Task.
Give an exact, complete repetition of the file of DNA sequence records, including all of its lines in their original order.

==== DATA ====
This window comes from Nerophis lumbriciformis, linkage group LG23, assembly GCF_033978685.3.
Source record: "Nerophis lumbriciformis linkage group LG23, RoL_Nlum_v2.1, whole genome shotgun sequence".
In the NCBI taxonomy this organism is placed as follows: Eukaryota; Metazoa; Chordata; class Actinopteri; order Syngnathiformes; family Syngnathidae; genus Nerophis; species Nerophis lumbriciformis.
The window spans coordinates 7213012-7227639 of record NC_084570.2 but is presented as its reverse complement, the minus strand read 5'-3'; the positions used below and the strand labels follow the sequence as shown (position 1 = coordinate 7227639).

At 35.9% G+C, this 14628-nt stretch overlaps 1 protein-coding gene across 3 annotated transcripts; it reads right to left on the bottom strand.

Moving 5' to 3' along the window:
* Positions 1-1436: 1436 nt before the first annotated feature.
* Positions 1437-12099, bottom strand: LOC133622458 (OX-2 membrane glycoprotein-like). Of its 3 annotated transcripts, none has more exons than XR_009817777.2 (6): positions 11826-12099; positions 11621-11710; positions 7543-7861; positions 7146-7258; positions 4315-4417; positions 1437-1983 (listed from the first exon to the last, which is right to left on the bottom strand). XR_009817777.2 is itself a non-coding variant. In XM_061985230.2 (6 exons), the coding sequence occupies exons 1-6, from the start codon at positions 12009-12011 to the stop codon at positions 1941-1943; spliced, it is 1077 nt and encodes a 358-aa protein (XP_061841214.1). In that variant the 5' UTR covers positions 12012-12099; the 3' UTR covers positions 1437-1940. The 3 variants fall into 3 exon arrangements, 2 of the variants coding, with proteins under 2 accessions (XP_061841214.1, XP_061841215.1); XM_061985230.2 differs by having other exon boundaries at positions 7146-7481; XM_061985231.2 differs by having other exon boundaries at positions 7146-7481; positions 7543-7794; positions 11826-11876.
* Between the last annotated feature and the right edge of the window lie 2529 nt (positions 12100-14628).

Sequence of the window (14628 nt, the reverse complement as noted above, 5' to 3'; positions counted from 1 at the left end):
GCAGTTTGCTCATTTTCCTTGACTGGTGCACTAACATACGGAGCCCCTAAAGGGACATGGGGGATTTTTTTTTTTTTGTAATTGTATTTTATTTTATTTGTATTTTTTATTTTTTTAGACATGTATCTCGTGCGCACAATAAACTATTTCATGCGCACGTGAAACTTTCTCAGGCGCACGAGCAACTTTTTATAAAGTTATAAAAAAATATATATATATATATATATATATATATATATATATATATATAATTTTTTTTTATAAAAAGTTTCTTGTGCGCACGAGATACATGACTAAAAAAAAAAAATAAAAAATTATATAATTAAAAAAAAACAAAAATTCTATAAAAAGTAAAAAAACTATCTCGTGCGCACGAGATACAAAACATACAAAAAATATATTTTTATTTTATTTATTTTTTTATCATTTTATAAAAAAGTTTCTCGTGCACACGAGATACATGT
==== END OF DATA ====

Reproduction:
This window comes from Nerophis lumbriciformis, linkage group LG23, assembly GCF_033978685.3.
Source record: "Nerophis lumbriciformis linkage group LG23, RoL_Nlum_v2.1, whole genome shotgun sequence".
In the NCBI taxonomy this organism is placed as follows: Eukaryota; Metazoa; Chordata; class Actinopteri; order Syngnathiformes; family Syngnathidae; genus Nerophis; species Nerophis lumbriciformis.
The window spans coordinates 7213012-7227639 of record NC_084570.2 but is presented as its reverse complement, the minus strand read 5'-3'; the positions used below and the strand labels follow the sequence as shown (position 1 = coordinate 7227639).

At 35.9% G+C, this 14628-nt stretch overlaps 1 protein-coding gene across 3 annotated transcripts; it reads right to left on the bottom strand.

Moving 5' to 3' along the window:
* Positions 1-1436: 1436 nt before the first annotated feature.
* Positions 1437-12099, bottom strand: LOC133622458 (OX-2 membrane glycoprotein-like). Of its 3 annotated transcripts, none has more exons than XR_009817777.2 (6): positions 11826-12099; positions 11621-11710; positions 7543-7861; positions 7146-7258; positions 4315-4417; positions 1437-1983 (listed from the first exon to the last, which is right to left on the bottom strand). XR_009817777.2 is itself a non-coding variant. In XM_061985230.2 (6 exons), the coding sequence occupies exons 1-6, from the start codon at positions 12009-12011 to the stop codon at positions 1941-1943; spliced, it is 1077 nt and encodes a 358-aa protein (XP_061841214.1). In that variant the 5' UTR covers positions 12012-12099; the 3' UTR covers positions 1437-1940. The 3 variants fall into 3 exon arrangements, 2 of the variants coding, with proteins under 2 accessions (XP_061841214.1, XP_061841215.1); XM_061985230.2 differs by having other exon boundaries at positions 7146-7481; XM_061985231.2 differs by having other exon boundaries at positions 7146-7481; positions 7543-7794; positions 11826-11876.
* Between the last annotated feature and the right edge of the window lie 2529 nt (positions 12100-14628).

Sequence of the window (14628 nt, the reverse complement as noted above, 5' to 3'; positions counted from 1 at the left end):
GCAGTTTGCTCATTTTCCTTGACTGGTGCACTAACATACGGAGCCCCTAAAGGGACATGGGGGATTTTTTTTTTTTTGTAATTGTATTTTATTTTATTTGTATTTTTTATTTTTTTAGACATGTATCTCGTGCGCACAATAAACTATTTCATGCGCACGTGAAACTTTCTCAGGCGCACGAGCAACTTTTTATAAAGTTATAAAAAAATATATATATATATATATATATATATATATATATATATATATAATTTTTTTTTATAAAAAGTTTCTTGTGCGCACGAGATACATGACTAAAAAAAAAAAATAAAAAATTATATAATTAAAAAAAAACAAAAATTCTATAAAAAGTAAAAAAACTATCTCGTGCGCACGAGATACAAAACATACAAAAAATATATTTTTATTTTATTTATTTTTTTATCATTTTATAAAAAAGTTTCTCGTGCACACGAGATACATGT